The name and fame of Max Linder has been resounding in the Law Courts of the French capital. Some months ago M. George Lordier, director of the Films Populaires, took over the proprietorship of the Musicorama cinema. On taking possession he rechristened the hall the Cinemax. Amongst the films he screened were, not unnaturally, some of Max Linder's productions, and posters of that artiste were, as a matter of course, displayed outside the picture theatre. A little later on the celebrated film dandy decided to become an exhibitor, and his attention was drawn to the existence of the Cinemax. Judging that the name Cinemax might mislead the public as to the real ownership of the Cinemax, Max Linder brought an action against M. Lordier, and sued for 2,000 damages. After counsel for the two parties had delivered eloquent speeches, the Tribunal ruled that the public might believe that the Cinemax was the only establishment holding the rights to show Max Linder films. Defendant was ordered to pay 20 damages.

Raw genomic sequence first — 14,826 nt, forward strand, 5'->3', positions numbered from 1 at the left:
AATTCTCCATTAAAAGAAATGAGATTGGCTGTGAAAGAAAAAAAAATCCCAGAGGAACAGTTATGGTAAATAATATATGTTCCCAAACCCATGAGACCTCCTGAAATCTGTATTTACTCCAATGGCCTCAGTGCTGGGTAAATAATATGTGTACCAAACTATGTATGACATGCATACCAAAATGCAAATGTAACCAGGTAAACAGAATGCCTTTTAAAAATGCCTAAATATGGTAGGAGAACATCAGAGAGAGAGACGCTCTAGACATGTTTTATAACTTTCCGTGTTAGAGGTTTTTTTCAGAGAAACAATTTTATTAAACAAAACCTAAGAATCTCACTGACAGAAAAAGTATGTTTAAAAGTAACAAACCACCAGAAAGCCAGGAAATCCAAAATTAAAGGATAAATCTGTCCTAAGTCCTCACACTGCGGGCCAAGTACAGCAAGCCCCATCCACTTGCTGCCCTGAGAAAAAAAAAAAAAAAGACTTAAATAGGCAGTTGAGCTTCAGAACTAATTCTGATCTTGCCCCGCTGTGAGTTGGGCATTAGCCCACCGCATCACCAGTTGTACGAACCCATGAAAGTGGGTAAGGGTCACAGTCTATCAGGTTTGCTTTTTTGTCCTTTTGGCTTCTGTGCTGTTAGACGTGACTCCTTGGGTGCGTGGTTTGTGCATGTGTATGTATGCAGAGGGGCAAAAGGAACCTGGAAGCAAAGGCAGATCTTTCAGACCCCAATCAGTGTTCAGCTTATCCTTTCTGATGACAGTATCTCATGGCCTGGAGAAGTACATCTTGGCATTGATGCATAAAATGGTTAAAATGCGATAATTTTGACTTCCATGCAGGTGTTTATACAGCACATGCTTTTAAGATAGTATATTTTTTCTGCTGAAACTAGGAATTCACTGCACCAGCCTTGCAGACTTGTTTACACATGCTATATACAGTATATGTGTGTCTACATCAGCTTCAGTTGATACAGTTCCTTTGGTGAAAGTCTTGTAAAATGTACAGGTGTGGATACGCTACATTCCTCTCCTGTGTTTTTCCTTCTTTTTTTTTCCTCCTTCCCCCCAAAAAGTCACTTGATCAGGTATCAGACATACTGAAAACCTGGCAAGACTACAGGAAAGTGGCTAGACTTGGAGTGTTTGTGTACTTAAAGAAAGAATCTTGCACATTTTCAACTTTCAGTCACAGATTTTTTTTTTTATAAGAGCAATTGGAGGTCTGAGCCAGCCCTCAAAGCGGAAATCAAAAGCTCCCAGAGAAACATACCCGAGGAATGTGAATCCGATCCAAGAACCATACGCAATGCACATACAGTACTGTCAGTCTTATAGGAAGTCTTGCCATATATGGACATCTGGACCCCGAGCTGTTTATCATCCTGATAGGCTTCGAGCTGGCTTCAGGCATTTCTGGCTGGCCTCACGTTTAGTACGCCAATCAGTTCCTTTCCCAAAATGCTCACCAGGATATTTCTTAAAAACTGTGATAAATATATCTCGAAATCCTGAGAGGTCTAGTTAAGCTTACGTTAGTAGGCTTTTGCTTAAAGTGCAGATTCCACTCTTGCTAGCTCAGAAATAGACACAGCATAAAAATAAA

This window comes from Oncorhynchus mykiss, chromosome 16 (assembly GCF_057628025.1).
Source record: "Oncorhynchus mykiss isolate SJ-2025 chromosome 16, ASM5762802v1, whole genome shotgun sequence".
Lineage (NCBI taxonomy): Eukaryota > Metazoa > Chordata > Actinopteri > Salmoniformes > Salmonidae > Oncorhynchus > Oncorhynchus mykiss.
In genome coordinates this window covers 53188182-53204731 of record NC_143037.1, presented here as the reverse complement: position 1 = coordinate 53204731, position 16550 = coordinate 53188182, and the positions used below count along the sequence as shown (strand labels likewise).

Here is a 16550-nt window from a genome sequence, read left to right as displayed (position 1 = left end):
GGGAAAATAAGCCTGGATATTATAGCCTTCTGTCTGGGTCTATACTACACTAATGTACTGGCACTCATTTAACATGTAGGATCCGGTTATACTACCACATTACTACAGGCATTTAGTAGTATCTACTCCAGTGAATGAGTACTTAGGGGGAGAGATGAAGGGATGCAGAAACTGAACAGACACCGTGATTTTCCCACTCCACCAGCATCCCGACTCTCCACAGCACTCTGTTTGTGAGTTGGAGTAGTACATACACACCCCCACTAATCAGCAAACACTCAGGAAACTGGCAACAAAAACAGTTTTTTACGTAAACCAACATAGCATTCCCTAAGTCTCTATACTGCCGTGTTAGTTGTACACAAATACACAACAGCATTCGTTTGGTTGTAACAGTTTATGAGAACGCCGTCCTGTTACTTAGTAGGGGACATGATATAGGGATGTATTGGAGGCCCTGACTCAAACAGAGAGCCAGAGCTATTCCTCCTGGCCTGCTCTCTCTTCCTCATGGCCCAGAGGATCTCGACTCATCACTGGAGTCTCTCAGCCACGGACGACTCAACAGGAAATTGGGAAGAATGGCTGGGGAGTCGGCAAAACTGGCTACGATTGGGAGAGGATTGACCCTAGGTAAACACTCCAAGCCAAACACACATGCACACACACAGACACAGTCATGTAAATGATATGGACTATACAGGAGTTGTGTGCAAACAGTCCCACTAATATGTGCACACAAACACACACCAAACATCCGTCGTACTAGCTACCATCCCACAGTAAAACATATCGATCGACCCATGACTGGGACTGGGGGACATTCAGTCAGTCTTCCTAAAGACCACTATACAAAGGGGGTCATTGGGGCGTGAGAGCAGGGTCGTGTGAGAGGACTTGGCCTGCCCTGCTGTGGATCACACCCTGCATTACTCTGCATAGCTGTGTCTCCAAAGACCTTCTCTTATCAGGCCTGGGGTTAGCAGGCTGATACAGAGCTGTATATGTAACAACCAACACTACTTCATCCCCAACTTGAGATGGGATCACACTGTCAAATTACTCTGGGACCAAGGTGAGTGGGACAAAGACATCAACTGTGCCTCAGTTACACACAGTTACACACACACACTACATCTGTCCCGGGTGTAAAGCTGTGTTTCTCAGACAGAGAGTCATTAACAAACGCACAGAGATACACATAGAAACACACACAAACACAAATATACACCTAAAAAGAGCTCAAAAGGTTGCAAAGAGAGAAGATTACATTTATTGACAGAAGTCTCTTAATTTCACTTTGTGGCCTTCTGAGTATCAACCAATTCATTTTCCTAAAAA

Max Linder, the Beau Brummel of cinematography, is not yet thirty-five years of age. He is said to be earning on an average 120 to 130 per day. Parisian Notes. By John Cher. (The Bioscope, July 23rd 1914)